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1.  Evaluation of Extraction Protocols for Simultaneous Polar and Non-Polar Yeast Metabolite Analysis Using Multivariate Projection Methods 
Metabolites  2013;3(3):592-605.
Metabolomic and lipidomic approaches aim to measure metabolites or lipids in the cell. Metabolite extraction is a key step in obtaining useful and reliable data for successful metabolite studies. Significant efforts have been made to identify the optimal extraction protocol for various platforms and biological systems, for both polar and non-polar metabolites. Here we report an approach utilizing chemoinformatics for systematic comparison of protocols to extract both from a single sample of the model yeast organism Saccharomyces cerevisiae. Three chloroform/methanol/water partitioning based extraction protocols found in literature were evaluated for their effectiveness at reproducibly extracting both polar and non-polar metabolites. Fatty acid methyl esters and methoxyamine/trimethylsilyl derivatized aqueous compounds were analyzed by gas chromatography mass spectrometry to evaluate non-polar or polar metabolite analysis. The comparative breadth and amount of recovered metabolites was evaluated using multivariate projection methods. This approach identified an optimal protocol consisting of 64 identified polar metabolites from 105 ion hits and 12 fatty acids recovered, and will potentially attenuate the error and variation associated with combining metabolite profiles from different samples for untargeted analysis with both polar and non-polar analytes. It also confirmed the value of using multivariate projection methods to compare established extraction protocols.
doi:10.3390/metabo3030592
PMCID: PMC3901283  PMID: 24958140
metabolite extraction; chloroform/methanol/water partitioning; GC-MS; fatty acid methyl esters; polar metabolites; PCA; OPLS; chemoinformatics
2.  The Yeast Oxysterol Binding Protein Kes1 Maintains Sphingolipid Levels 
PLoS ONE  2013;8(4):e60485.
The oxysterol binding protein family are amphitropic proteins that bind oxysterols, sterols, and possibly phosphoinositides, in a conserved binding pocket. The Saccharomyces cerevisiae oxysterol binding protein family member Kes1 (also known as Osh4) also binds phosphoinositides on a distinct surface of the protein from the conserved binding pocket. In this study, we determine that the oxysterol binding protein family member Kes1 is required to maintain the ratio of complex sphingolipids and levels of ceramide, sphingosine-phosphate and sphingosine. This inability to maintain normal sphingolipid homeostasis resulted in misdistribution of Pma1, a protein that requires normal sphingolipid synthesis to occur to partition into membrane rafts at the Golgi for its trafficking to the plasma membrane.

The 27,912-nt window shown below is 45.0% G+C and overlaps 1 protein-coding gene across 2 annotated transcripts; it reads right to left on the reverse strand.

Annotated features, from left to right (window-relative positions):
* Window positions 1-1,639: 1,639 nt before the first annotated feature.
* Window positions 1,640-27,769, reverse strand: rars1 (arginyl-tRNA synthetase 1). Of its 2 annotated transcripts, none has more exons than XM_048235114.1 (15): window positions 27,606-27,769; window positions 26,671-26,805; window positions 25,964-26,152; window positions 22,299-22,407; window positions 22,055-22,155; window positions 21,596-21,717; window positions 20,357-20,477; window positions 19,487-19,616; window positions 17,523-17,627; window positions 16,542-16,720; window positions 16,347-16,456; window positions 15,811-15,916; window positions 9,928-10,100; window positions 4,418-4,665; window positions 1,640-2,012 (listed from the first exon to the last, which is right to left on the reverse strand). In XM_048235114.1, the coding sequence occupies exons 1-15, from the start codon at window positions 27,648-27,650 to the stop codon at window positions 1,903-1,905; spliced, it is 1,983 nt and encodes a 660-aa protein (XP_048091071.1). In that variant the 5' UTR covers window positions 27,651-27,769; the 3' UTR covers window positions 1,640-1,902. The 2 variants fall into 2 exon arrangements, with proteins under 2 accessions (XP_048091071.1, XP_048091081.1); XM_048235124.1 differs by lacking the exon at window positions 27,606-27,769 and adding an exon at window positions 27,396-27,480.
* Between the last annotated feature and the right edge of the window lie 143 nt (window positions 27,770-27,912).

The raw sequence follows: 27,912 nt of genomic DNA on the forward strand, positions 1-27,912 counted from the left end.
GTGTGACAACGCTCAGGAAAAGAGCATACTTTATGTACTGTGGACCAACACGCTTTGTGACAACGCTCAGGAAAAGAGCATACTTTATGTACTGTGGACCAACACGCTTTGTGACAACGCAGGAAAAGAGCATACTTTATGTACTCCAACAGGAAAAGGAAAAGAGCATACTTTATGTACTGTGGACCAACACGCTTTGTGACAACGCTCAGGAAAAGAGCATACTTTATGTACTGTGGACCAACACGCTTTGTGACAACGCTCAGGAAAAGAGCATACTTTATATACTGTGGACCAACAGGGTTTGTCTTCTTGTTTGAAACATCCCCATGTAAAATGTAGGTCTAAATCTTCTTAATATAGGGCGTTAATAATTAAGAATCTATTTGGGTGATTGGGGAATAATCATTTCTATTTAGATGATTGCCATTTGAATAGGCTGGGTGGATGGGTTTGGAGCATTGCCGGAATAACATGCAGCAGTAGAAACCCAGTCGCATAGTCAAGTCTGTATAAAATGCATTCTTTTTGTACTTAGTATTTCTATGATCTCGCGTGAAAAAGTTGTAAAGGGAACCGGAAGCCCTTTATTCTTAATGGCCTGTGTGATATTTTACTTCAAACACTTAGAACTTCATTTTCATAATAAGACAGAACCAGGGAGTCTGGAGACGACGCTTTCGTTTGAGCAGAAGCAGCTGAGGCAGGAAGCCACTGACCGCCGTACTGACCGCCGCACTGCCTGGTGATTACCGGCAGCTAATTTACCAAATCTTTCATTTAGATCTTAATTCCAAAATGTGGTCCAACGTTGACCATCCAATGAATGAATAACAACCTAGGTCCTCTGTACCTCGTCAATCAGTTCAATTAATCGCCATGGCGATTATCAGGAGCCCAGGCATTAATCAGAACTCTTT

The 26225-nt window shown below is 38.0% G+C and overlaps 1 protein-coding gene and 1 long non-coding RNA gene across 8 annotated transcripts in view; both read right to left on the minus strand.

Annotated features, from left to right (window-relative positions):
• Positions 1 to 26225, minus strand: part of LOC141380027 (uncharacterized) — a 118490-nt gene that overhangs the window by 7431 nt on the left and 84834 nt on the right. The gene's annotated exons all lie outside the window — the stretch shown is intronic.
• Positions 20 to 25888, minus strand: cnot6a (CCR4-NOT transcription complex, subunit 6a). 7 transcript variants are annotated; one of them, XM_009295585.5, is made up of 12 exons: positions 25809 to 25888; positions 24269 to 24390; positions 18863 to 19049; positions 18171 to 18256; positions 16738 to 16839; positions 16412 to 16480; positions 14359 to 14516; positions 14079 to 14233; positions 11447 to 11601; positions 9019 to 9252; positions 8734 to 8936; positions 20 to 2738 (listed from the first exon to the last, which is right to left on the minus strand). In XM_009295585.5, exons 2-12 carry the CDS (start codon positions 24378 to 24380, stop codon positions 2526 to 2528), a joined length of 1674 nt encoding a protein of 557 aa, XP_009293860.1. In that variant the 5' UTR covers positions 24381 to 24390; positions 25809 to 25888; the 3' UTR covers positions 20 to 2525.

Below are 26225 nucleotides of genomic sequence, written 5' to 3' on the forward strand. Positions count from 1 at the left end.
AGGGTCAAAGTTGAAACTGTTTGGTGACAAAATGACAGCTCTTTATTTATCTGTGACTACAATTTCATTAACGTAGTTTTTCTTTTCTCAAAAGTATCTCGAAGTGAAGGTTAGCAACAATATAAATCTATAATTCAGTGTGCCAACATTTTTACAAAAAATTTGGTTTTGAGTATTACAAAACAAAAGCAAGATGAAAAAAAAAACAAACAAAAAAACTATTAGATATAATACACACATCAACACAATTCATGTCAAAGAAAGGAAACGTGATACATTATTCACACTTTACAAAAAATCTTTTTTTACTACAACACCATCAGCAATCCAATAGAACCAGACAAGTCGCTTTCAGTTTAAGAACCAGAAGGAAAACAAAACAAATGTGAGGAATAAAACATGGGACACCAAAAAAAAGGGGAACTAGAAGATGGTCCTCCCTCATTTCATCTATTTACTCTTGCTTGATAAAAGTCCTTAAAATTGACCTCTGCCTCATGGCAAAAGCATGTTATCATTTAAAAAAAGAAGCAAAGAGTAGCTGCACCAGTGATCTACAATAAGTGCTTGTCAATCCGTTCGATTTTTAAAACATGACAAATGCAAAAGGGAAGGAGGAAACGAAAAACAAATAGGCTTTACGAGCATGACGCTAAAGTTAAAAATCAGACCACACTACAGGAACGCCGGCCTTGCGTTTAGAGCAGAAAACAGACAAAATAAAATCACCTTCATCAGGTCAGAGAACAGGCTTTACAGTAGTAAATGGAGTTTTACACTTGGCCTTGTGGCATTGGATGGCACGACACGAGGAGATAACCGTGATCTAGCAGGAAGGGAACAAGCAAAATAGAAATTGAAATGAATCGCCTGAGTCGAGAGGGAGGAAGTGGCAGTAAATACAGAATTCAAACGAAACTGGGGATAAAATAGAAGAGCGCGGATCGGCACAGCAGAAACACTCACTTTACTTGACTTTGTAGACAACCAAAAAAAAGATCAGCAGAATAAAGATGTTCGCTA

doi:10.1371/journal.pone.0060485
PMCID: PMC3617146  PMID: 23593226
3.  Glycerol-3-Phosphate Acyltransferases Gat1p and Gat2p Are Microsomal Phosphoproteins with Differential Contributions to Polarized Cell Growth▿ †  
Eukaryotic Cell  2009;8(8):1184-1196.
Glycerol-3-phosphate acyltransferase (GPAT) catalyzes the initial step in the synthesis of all glycerolipids. It is the committed and rate-limiting step and is redundant in Saccharomyces cerevisiae, mammals, and plants. GPAT controls the formation of lipid intermediates that serve not only as precursors of more-complex lipids but also as intracellular signaling molecules. Saccharomyces cerevisiae possesses two GPATs, encoded by the GAT1 and GAT2 genes. Metabolic analysis of yeast lacking either GAT1 or GAT2 indicated partitioning of the two main branches of phospholipid synthesis at the initial and rate-limiting GPAT step. We are particularly interested in identifying molecular determinants mediating lipid metabolic pathway partitioning; therefore, as a starting point, we have performed a detailed study of Gat1p and Gat2p cellular localization. We have compared Gat1p and Gat2p localization by fluorescence microscopy and subcellular fractionation using equilibrium density gradients. Our results indicate Gat1p and Gat2p overlap mostly in their localization and are in fact microsomal GPATs, localized to both perinuclear and cortical endoplasmic reticula in actively proliferating cells. A more detailed analysis suggests a differential enrichment of Gat1p and Gat2p in distinct ER fractions. Furthermore, overexpression of these enzymes in the absence of endogenous GPATs induces proliferation of distinct ER arrays, differentially affecting cortical ER morphology and polarized cell growth. In addition, our studies also uncovered a dynamic posttranslational regulation of Gat1p and Gat2p and a compensation mechanism through phosphorylation that responds to a cellular GPAT imbalance.
doi:10.1128/EC.00085-09
PMCID: PMC2725570  PMID: 19525420

Results 1-3 (3)